The dough smells like sweaty gym clothes, thanks to a bacterium that commonly causes food poisoning. It’s temperamental and sometimes fails even in the hands of experienced bakers. And “salt-rising bread” is a confusing misnomer—there’s little to no salt in the mix. Still, bakers Jenny Bardwell and Susan Brown have dedicated years of their lives to understanding and promoting it. “We ship hundreds of loaves every week, to people all over the country,” says Bardwell, owner of the Rising Creek Bakery & Café in Mt. Morris, Pennsylvania, just across the state line from Morgantown, West Virginia.
Now, the friends and collaborators have written a book for bakers interested in the history and science of this dying art. Salt-Rising Bread: Recipes and Heartfelt Stories of a Nearly Lost Appalachian Tradition comes out on July 7. “So many of the women who made this bread for generations have died,” Bardwell says, “but we were able to talk to a few of them while they were still with us.” That’s where she and Brown picked up not only technical tricks but also the lore surrounding the baffling unpredictability of salt-rising bread, which is said to live or die based on a baker’s mood.
Bardwell and Brown don’t totally subscribe to that mythology, but they do acknowledge that the bread turns out better when the baker and the bacteria are in sync. “You’re dealing with unpredictable bacteria,” Brown says. “If you’re stressed or rushing, you tend to fail more often.” Of course. But weather may have a more mysterious influence. “Especially when the seasons are changing, there will be periods of maybe two weeks when the bread does not work at all,” Bardwell says. She could blame shifts in temperature or humidity were it not for one troublesome fact. “Susan lives just a mile down the road, and hers will work.”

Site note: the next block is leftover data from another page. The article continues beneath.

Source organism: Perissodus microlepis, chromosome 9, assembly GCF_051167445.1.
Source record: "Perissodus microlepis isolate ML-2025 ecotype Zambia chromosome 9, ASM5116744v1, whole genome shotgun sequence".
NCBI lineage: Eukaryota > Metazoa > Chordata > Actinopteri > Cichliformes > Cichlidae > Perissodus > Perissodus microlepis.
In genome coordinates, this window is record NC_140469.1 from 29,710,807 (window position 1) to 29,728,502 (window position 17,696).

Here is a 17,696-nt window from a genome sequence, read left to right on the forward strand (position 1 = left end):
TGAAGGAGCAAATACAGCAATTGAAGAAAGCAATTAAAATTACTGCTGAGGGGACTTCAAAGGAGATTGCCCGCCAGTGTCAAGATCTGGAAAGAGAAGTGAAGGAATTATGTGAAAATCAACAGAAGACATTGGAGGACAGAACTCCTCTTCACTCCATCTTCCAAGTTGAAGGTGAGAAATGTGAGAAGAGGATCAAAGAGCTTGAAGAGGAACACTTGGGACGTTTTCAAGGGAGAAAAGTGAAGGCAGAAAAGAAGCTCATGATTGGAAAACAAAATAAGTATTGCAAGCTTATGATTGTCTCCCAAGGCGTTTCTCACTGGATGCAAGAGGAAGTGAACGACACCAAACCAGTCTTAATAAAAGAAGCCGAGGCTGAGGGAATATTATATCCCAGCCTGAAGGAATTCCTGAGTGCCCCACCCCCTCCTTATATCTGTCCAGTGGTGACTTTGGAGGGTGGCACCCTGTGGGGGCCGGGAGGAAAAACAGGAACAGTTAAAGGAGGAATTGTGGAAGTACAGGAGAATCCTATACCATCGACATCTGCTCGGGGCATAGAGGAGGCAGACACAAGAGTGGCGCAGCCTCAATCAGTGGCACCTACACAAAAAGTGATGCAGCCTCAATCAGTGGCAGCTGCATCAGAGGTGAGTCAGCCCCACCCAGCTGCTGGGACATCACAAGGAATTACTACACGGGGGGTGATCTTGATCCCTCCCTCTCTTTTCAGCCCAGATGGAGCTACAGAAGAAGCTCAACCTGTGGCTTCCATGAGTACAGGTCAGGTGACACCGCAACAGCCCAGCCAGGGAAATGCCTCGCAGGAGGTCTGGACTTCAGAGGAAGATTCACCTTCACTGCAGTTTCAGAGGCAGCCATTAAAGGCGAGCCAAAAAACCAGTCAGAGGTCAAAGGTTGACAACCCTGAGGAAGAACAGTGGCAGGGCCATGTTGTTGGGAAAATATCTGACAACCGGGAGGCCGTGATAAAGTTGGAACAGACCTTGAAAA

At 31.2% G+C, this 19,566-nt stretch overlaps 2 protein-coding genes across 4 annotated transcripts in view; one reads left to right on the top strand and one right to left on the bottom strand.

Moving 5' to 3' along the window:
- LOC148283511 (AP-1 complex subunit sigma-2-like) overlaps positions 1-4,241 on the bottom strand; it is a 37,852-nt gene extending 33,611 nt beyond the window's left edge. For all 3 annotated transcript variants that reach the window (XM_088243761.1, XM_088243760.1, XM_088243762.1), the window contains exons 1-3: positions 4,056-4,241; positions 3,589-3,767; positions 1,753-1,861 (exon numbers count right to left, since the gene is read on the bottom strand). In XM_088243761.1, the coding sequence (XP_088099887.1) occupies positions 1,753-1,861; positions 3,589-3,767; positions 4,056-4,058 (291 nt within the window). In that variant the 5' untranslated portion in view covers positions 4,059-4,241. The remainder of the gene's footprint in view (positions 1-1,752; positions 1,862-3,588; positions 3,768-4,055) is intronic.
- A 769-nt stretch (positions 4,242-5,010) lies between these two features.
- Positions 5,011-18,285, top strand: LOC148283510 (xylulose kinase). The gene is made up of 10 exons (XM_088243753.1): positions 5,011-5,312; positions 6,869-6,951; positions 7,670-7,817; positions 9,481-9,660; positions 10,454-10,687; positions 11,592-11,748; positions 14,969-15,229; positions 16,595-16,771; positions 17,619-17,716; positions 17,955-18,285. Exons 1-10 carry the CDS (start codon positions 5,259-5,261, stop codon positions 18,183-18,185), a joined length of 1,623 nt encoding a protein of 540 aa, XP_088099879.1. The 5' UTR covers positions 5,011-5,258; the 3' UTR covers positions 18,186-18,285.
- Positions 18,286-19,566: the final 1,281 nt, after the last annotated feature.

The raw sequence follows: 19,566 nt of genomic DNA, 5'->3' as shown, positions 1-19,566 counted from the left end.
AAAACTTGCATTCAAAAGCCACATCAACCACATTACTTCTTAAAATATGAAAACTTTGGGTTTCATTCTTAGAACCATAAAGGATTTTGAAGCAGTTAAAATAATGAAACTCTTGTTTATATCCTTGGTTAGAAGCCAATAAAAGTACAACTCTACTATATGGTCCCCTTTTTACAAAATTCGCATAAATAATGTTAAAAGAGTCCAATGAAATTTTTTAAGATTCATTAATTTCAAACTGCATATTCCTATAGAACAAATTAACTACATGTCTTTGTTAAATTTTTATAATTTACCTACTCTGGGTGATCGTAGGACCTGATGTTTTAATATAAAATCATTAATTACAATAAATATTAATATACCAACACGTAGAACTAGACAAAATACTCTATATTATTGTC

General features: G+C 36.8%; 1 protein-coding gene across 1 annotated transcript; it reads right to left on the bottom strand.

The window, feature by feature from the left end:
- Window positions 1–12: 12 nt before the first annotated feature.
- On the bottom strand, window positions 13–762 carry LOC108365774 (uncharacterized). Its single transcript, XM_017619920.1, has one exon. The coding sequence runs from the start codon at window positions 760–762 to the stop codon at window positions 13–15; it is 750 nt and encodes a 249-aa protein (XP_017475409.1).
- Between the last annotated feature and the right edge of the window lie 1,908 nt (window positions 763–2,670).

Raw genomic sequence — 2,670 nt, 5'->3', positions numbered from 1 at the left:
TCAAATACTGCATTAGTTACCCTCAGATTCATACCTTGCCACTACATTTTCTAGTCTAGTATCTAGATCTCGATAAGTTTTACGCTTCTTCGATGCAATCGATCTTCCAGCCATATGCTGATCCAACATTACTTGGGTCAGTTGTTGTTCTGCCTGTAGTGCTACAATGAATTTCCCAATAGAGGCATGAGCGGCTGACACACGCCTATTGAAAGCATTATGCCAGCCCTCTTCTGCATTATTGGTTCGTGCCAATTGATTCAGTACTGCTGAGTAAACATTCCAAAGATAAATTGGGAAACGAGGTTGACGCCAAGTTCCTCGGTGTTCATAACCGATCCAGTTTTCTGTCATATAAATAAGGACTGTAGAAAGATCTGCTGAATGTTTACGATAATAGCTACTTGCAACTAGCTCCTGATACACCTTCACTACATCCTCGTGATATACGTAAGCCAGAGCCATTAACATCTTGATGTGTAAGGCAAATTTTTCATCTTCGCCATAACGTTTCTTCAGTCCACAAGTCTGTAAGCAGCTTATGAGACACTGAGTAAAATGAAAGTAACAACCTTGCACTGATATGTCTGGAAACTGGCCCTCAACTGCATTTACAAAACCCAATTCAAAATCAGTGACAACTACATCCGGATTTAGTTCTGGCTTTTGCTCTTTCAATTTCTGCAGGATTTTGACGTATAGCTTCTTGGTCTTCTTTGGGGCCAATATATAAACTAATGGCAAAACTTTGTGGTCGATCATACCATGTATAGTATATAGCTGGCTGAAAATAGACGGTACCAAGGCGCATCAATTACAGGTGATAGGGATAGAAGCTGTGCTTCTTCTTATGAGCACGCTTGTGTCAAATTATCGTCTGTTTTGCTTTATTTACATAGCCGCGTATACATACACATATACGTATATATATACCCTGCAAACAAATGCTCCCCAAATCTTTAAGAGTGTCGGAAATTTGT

To start the process they have to bait a monster: Clostridium perfringens, a foodborne pathogen responsible for millions of twenty-four-hour stomach bugs each year. It likes unrefrigerated food, be it raw chicken or a soupy bread starter that might include potatoes, cornmeal, flour, or milk. Left in a warm place, the starter attracts bacterium and begins bubbling a foul-smelling gas. That gas inflates the bread during a forty-five minute bake that kills the bacterial bad guys.
Salt is optional. Bardwell and Brown offer two possible origins for salt-rising bread’s name: saleratus, a nineteenth-century ancestor to baking soda known colloquially as “salt a raitus,” and the pioneer practice of fermenting the dough in wagon-train salt barrels.
Once baked, the bread has a milder aroma than the dough, and a flavor often described as cheesy. Bardwell and Brown say it makes amazing grilled cheese sandwiches, but is best with a simple smear of butter. “The flavor is just wonderful, and it lingers on your palate,” Brown says. “That kind of flavor is hard to come by in this convenient word we live in.”
And as far as they can tell, it’s native. “We’ve read old diaries, books, and traveled to museums all over the country,” Bardwell says. “We’ve researched in England and Scotland and Wales and Ireland and Germany. There’s no history in Europe of a bread like this, which makes us think it’s unique to America. Isn’t that wonderful?”